Robert Alexander RSA
- Born : 1840
- Died : 1923
- Associate Elected : 13/11/1878
- Academician Elected : 10/02/1888
RSA Obituary, transcribed from 1923 RSA Annual Report
Mr. Robert Alexander was born at Kilwinning, Ayrshire, in 1840. At an early age his Art inclinations were manifest; but he had many difficulties to contend with before getting into the fairway of his future profession. In Alexander’s case the usual routine of attendance at the Trustees’ School and the Academy’s Life Class finds no place, and he had to approach the end he had in view indirectly, by holding positions which brought him in contact with the Art world. Nevertheless, Robert Alexander is found an accomplished craftsman when he first comes before the public in the later sixties.
In 1868, and in the following year, he contributed to the Academy’s Exhibition pictures the titles of which indicate the nature and scope of his work through more than half a century, during which his name was never absent from its catalogues. “Head of a Terrier,” “Head of a Horse,” “Stable Companions,” ” Pride and Humility,” suchlike subjects occupied his brush to the end. The two heads of the 1868 catalogue seem to have been feelers; but his mark once made, Alexander’s work so grew in popularity that, in the course of a very few years, his contributions are mostly lent by their owners.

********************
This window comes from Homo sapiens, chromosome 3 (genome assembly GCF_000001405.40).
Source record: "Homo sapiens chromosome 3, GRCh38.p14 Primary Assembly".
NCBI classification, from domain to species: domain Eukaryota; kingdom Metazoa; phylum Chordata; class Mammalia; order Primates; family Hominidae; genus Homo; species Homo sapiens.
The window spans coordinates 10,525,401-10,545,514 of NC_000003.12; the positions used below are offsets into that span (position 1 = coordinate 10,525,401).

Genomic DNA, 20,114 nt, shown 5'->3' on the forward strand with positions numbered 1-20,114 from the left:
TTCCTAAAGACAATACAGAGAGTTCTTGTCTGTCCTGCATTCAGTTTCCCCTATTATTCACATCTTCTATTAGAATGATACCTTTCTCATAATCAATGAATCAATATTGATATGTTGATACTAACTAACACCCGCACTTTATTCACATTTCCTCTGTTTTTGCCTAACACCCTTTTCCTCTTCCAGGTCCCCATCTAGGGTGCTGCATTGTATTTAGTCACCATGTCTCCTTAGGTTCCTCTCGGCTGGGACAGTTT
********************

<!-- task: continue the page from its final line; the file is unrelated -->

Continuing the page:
From 1878 onwards the catalogues enable us to trace the two main lines of Alexander’s practice, the subject picture, and those in which portraiture is the point of view; and from about the same date we can follow the Artist from his town addresses to the various outskirts of the city which successively suited his work. Thenceforth his pictures are pretty equally divided between the classes referred to, and the secret of his success is the sympathetic treatment which attracted alike the Artist and the lover of animals. Though a swift and sure craftsman, Alexander’s subject pictures were not so numerous as could have been desired, for it is in such works as “Wat and Wearie,” “The Happy Mother,” and “Two Mothers” that the Artist is seen at his best. On the other hand the true painter’s technique is never absent in those portraits of horses and dogs which figure so largely in his life’s work.
Alexander was elected Associate of the Academy in 1878, and Academician ten years later. During those earlier years, as through his whole career, his best works were almost invariably first seen at the Academy, and no member did more to sustain the interest of its Exhibitions. A short visit to the continent in 1875 was followed by many subsequent visits abroad, which developed his delightful faculty in water-colour, a medium he handled with great facility, alike in his foreign sketches, and, during quite recent years, in those interpretations of the landscape of our undulating southern moorlands which had such a unique and personal charm.
Though not a man of affairs in the usual sense of the term, Mr. Alexander took his full share in the duties of membership of the Academy, and when on the Council he was seldom absent from its meetings.
Of strong personality, and difficult to move from opinions once formed or positions taken up, his eager and ardent advocacy of his preferences in Art, and in other matters, attracted even those who differed from him.
Though well over the allotted span of years his hand had lost little of its cunning, and his death on 2nd July came as a surprise to his extensive circle of friends and admirers.